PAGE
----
Rob Laubaucher: firstname.lastname@example.org
MIT Building NE25, 7th Floor
(5 Cambridge Center)
Cambridge, MA 02142
BUILDING DYNAMIC WORKING RELATIONSHIPS BETWEEN
YOUNG PROFESSIONAL MUSLIMS AND JEWS
NewGround: A Muslim-Jewish Partnership for Change was founded in 2006 to create a national model for healthy relations, productive engagement and social change between American Muslims and Jews.
To transform the landscape, the Muslim Public Affairs Council and Progressive Jewish Alliance joined forces to create a fellowship for emerging Muslim and Jewish leaders to change the tone of the conversation.
Today, NewGround is an independent group fiscally sponsored by Community Partners and housed at the City of Los Angeles Human Relations Commission.
With the support of 14 communal leaders throughout Los Angeles, NewGround is currently spearheading the launch of the first annual Muslim-Jewish High School Leadership Council.
Eight Muslim and eight Jewish teens have been selected to participate in a one-year council experience which will begin with a fall retreat to build relationships and educate students about Islam and Judaism in America.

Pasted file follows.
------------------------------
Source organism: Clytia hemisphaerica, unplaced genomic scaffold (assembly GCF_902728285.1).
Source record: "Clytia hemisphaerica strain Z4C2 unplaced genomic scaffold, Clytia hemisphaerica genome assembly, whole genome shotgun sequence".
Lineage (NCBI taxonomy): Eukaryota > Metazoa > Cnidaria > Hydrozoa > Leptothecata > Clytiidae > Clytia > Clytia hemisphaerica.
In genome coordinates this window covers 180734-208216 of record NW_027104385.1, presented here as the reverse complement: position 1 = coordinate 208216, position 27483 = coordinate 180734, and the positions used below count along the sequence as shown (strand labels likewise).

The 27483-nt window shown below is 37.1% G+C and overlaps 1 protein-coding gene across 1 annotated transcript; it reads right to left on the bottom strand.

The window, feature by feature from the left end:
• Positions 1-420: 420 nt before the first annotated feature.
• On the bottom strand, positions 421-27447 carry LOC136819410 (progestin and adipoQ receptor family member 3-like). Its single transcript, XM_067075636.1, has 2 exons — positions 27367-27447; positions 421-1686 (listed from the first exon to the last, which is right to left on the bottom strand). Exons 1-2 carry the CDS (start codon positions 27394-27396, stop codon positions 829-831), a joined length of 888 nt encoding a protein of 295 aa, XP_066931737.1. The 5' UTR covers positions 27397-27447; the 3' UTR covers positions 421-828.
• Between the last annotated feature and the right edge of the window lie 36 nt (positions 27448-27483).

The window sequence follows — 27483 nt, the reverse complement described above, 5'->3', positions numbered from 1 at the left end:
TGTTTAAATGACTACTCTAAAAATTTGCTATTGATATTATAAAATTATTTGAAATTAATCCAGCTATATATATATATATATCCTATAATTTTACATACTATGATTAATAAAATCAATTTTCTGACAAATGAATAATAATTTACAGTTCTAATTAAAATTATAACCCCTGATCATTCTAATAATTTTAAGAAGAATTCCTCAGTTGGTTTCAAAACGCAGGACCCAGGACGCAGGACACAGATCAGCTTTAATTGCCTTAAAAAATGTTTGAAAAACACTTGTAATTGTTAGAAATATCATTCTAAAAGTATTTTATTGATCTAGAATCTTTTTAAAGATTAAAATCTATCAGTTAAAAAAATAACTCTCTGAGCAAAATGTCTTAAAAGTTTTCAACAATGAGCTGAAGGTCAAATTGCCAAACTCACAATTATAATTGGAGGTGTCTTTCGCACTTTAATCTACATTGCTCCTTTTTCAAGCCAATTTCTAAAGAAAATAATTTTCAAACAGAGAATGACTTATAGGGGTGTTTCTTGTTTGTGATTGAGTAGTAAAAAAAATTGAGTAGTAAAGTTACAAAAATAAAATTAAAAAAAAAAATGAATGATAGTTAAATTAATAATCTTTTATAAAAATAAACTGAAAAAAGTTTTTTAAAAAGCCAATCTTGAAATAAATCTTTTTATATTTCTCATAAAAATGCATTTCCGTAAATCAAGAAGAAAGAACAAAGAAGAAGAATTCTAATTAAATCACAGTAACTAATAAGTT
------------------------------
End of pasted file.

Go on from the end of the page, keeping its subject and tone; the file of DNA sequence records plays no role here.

THE FACES OF 'NEWGROUND: A MUSLIM-JEWISH PARTNERSHIP FOR CHANGE'
Rabbi Sarah Bassin worked at Princeton University’s Hillel before entering the rabbinic program at Hebrew Union College – Jewish Institute of Religion (HUC-JIR), from which she graduated in 2010 with a dual Masters degree Jewish Non-Profit Management.
Since taking the helm at NewGround she has developed and enriched the Young Professional Fellowship Program, which brings together young professional Muslims and Jews in Los Angeles to build relationships and skills, and often fast friendships, which allow them to collaborate on key civic programs that affect both cultures. Her program has attracted worldwide attention, and serves as a model for peace building in the U.S. and internationally.